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Teeth Sensitivity & Pain

Teeth Sensitivity and Pain, What’s Causing It?

 

Have you ever had a sip of a hot drink, cold drink, or even have the chilly winter air hit you teeth to have it follow with a sharp pain in your teeth?  What’s causing this pain and what can you do to prevent it?

 

Tooth pain/sensitivity are quite common that affects millions of people. This can occur when the enamel in a tooth is worn away and the gum line recedes, which leaves the unprotected surface beneath (called dentin) exposed. When the dentin is exposed, this allows the trigger to shoot straight to the nerve, causing that unbearable pain you feel.

 

       What can cause tooth sensitivity?

Brushing Too Hard

Brushing too hard can cause enamel erosion. Using a new, soft-bristled toothbrush along with proper brushing techniques can make a huge difference in maintaining your oral hygiene without potentially harming the enamel or exposing the dentin around the gum line.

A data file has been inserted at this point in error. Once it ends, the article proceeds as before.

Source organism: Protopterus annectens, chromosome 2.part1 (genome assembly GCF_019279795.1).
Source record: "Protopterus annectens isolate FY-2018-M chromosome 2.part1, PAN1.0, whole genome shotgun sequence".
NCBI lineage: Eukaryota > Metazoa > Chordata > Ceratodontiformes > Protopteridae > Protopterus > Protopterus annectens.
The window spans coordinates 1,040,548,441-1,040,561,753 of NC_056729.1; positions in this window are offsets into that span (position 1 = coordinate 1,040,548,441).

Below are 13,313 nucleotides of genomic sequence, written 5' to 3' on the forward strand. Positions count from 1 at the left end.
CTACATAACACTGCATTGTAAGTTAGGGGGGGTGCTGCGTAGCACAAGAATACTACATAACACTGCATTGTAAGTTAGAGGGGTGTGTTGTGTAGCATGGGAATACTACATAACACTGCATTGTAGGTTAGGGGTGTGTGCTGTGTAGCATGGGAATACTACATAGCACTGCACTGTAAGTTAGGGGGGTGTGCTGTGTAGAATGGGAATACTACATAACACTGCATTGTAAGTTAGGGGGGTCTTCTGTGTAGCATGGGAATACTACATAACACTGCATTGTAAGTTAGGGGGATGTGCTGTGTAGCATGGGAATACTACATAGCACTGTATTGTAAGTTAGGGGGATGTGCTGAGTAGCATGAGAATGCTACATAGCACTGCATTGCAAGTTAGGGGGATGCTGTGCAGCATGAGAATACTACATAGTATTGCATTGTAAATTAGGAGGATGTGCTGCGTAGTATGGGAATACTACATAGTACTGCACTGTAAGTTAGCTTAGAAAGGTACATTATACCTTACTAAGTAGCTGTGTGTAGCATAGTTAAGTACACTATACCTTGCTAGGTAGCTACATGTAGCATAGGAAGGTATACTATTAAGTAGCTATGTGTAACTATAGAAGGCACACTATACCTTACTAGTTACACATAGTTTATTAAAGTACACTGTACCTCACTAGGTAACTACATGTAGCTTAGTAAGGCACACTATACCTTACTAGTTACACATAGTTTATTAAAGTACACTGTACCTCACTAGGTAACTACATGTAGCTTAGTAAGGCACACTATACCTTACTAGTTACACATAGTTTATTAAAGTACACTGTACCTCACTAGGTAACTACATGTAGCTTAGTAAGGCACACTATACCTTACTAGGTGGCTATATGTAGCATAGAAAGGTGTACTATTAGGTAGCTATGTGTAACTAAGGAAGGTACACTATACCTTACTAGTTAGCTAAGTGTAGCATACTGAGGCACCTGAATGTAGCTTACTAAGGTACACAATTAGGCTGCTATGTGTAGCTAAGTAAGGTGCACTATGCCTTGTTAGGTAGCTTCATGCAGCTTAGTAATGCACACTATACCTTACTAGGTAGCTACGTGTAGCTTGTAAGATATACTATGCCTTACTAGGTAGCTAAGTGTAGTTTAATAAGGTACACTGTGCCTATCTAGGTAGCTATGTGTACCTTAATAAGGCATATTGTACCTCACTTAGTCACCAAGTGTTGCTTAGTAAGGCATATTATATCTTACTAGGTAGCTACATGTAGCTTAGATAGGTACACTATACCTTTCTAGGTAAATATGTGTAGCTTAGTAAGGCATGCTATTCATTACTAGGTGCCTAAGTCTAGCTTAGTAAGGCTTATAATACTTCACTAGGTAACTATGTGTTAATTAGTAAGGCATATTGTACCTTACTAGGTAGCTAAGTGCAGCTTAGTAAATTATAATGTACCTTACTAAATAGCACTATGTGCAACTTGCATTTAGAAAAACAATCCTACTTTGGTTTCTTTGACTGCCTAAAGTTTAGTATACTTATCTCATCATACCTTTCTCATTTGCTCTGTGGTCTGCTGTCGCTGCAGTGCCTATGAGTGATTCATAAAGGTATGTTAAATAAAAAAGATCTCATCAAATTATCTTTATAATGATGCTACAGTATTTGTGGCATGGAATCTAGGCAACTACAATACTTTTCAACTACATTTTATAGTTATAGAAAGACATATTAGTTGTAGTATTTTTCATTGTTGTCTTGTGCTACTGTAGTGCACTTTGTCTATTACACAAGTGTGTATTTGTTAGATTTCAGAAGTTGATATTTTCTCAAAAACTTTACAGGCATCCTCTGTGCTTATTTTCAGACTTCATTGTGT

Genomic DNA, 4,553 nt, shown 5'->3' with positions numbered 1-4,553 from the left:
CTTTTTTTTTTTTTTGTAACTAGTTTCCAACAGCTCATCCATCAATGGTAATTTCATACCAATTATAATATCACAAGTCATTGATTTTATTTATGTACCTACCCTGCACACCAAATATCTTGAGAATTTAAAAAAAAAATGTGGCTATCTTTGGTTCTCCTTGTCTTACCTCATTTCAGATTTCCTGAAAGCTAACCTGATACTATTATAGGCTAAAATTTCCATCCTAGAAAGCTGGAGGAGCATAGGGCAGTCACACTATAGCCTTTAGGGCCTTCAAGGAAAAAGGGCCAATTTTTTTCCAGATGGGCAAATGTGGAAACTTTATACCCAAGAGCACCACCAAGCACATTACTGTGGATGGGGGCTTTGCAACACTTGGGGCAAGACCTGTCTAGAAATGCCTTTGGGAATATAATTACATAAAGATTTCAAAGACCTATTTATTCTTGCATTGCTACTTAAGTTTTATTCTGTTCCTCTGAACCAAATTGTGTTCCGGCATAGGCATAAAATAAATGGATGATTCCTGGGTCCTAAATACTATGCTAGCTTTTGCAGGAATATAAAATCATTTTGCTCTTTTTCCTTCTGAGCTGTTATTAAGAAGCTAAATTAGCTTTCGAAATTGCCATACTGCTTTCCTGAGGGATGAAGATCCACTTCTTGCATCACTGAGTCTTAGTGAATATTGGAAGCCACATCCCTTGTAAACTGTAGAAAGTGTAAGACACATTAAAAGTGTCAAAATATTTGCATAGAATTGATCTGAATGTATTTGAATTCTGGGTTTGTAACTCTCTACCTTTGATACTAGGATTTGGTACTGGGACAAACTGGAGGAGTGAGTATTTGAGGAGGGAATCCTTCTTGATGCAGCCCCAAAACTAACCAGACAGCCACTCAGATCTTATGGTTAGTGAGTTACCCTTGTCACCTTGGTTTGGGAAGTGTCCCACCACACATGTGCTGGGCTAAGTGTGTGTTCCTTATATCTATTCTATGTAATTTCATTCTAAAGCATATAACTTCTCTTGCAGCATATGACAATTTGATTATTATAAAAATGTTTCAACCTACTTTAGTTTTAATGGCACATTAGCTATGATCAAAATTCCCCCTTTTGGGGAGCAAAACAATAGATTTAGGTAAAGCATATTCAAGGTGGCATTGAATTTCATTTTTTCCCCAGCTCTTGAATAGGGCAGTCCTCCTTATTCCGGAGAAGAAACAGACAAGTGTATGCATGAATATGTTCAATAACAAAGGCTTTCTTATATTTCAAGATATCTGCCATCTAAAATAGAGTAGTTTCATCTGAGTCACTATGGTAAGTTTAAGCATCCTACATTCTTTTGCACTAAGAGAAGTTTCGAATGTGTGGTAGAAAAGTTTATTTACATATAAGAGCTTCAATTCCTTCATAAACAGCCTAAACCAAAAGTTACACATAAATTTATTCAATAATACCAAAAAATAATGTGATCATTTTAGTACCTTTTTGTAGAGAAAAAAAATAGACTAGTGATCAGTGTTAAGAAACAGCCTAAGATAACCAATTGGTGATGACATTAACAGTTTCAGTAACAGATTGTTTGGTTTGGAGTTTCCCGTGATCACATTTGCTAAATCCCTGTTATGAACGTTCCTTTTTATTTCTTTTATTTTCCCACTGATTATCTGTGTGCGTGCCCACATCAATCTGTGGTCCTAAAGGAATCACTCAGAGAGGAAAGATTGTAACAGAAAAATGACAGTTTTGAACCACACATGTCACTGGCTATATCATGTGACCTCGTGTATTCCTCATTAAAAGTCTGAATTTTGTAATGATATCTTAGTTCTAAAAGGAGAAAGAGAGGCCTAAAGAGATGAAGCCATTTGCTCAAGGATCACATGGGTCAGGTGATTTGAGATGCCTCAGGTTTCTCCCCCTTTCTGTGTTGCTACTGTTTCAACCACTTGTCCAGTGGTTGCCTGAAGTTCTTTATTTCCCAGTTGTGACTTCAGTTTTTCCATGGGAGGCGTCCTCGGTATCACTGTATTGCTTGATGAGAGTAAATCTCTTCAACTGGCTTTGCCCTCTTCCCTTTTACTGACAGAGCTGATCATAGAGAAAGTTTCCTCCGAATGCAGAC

Harsh Mouthwashes

It might be hard to believe, but certain over-the-counter mouthwashes actually contain acids and chemicals that can increase your sensitivity, especially when your gums have begun to recede. Don’t risk making your tooth pain worse! Use neutral fluoride solution instead.

Teeth Grinding (Bruxism)

Teeth grinding, either when awake or asleep, can damage enamel. It’s sometimes hard to know if you are grinding your teeth at night, however, a dull headache or sore jaw upon waking are tell-tale signs. In addition to causing sensitivity, bruxism can cause severe tooth damage and/or tooth loss. If you think you might be grinding your teeth, contact the office.

Potential Tooth Decay or a Crack

It’s possible a decaying or damaged tooth is to blame for your sensitivity. A sudden onset of pain may be a sign that one or two teeth in particular are in severe need of attention and repair.

Plaque Build-Up

Plaque is a colorless film of bacteria that forms on teeth. It can build up when proper flossing and brushing are neglected. A little plaque on the teeth is normal, but when it starts to build up, it could result in tooth sensitivity.

Acidic Foods and Beverages

You may notice certain foods or drinks may trigger your tooth pain. If you are experiencing tooth sensitivity, avoid drinking too much coffee, tea, wine, soda, juice, or other acidic beverages. Even certain foods with high acid content can contribute to discomfort. Sometimes changing what you eat and drink is enough to reduce your sensitivity.

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